- Speak very softly
- Cramps in the legs and feet
- Depression
- Constipation

How can the Eating, Swallowing and Saliva (drooling) skills be improved?
Drooling or dribbling is a common problem experienced by people with Parkinson’s. There is a delayed transmission of signals from the brain to the skeletal muscles due to diminished dopamine. By doing regular simple facial movements and exercises, this problem can be reduced dramatically.

How does saliva drooling come about?
Drooling does not occur because more saliva is produced but because, without realizing it, the natural tendency to swallow every now and again (even when not eating) is slowed down. This, combined with stooped, poor posture and an inability to close the lips as normal, affects the control of the saliva in and from the mouth.

As a result saliva tends to accumulate in the mouth, and rather than being swallowed it can overflow. Many people have poor lip closure due to their Parkinson’s and a flow of saliva from the mouth will occur if the lips do not seal tightly. There is also a tendency for the head to be bent forwards so that the chin points downwards in to the chest. This will make the drooling worse as swallowing is impaired by the tucked-in chin. Try for yourself. It is very difficult to swallow if your chin is tucked well in to your upper chest.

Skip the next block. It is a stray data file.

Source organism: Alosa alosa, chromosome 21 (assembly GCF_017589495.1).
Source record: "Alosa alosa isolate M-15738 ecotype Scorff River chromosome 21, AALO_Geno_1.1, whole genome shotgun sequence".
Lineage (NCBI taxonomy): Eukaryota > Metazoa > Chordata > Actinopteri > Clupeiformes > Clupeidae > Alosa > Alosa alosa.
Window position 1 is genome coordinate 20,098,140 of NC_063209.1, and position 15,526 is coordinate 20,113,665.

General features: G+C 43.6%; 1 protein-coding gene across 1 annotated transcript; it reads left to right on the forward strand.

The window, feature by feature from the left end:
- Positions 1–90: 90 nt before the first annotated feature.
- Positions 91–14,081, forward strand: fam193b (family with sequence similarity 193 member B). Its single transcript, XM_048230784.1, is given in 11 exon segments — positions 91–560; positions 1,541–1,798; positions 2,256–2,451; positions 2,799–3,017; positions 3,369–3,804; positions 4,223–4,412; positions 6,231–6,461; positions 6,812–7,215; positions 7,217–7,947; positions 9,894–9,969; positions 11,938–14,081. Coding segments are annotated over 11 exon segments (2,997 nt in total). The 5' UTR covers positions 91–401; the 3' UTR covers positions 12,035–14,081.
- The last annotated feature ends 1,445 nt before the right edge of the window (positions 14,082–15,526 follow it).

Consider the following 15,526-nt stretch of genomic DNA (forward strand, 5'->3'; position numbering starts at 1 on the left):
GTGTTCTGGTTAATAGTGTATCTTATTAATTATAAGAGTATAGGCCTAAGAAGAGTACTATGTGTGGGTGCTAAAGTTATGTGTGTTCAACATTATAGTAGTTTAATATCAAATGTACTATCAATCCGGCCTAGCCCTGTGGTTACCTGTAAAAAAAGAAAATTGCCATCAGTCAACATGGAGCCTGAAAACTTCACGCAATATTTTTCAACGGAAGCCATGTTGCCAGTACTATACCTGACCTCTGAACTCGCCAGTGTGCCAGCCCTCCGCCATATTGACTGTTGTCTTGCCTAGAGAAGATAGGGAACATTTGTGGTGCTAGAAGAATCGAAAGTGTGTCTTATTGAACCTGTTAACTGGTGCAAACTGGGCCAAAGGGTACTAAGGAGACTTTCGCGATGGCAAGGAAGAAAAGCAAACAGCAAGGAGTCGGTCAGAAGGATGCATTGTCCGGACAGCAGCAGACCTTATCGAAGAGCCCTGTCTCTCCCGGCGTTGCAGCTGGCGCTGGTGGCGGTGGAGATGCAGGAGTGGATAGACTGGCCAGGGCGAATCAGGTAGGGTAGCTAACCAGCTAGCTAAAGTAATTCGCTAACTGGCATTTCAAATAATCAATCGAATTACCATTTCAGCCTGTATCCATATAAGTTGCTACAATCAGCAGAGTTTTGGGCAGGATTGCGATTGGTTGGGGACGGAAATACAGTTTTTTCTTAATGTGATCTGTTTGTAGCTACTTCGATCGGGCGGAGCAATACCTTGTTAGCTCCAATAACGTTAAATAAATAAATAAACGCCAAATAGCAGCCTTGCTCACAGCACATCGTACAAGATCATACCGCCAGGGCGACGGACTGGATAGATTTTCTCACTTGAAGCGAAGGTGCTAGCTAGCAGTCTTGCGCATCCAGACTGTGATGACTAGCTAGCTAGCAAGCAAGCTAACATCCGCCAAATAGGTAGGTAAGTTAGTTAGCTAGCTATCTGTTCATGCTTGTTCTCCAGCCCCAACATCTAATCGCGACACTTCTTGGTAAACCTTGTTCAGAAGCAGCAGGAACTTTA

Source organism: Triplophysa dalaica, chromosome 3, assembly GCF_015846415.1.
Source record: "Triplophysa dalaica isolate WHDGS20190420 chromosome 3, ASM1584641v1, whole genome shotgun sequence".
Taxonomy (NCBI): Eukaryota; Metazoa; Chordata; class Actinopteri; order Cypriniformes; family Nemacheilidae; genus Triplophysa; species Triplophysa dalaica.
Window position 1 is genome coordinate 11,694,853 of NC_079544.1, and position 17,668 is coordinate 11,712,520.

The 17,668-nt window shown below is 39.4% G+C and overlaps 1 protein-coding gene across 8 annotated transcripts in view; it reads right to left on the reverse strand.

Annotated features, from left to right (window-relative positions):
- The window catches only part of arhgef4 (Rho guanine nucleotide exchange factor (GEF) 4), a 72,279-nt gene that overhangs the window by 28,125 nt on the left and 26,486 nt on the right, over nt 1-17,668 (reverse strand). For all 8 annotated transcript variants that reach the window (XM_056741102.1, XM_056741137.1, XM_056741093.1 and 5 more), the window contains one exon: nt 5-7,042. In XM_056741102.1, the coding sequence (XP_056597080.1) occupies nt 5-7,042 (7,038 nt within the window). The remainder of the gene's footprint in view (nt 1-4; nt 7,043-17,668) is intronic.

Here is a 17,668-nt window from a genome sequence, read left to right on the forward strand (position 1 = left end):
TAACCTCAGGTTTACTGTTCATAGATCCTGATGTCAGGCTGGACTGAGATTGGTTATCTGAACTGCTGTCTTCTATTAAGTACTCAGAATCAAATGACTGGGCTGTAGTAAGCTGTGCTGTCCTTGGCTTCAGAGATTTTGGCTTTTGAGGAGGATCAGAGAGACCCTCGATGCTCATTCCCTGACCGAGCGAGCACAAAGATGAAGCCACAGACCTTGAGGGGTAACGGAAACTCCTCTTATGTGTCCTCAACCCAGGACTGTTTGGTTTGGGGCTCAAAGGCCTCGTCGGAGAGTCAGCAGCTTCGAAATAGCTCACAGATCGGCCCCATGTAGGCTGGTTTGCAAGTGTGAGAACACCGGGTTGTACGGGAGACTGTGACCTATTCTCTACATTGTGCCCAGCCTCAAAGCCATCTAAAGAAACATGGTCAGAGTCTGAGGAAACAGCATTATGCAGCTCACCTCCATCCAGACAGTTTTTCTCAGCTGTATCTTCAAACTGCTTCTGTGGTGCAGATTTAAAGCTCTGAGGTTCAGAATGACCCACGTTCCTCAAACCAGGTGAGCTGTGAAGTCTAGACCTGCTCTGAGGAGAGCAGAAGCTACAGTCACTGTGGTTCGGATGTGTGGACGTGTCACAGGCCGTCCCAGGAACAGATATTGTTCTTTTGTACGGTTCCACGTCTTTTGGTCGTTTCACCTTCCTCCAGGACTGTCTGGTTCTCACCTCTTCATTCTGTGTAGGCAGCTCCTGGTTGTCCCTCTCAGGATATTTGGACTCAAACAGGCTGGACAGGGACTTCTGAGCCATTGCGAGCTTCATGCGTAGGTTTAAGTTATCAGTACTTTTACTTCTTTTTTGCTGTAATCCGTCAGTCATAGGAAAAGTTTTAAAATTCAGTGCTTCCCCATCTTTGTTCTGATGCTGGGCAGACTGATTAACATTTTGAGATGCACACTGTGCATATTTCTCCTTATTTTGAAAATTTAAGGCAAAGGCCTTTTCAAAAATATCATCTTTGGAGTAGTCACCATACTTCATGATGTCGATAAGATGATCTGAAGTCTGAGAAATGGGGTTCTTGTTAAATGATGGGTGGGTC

What can be done to improve saliva management?
In some cases, simply improving posture can alleviate the problem.

Try these simple exercises at home in front of the mirror.


- Emphasize as often and as calmly as possible the need to be RELAXED.
- Close the lips as tightly as possible and hold for a count of four, relax, then repeat five times
- Smack your lips together as if puffing on a pipe
- Stretch your lips in a wide smile, hold for a count of four and relax
- Purse your lips as if you are going to whistle or kiss someone, hold for a count of four and relax.
- Blow out a candle held at slowly increasing distances from the sufferer.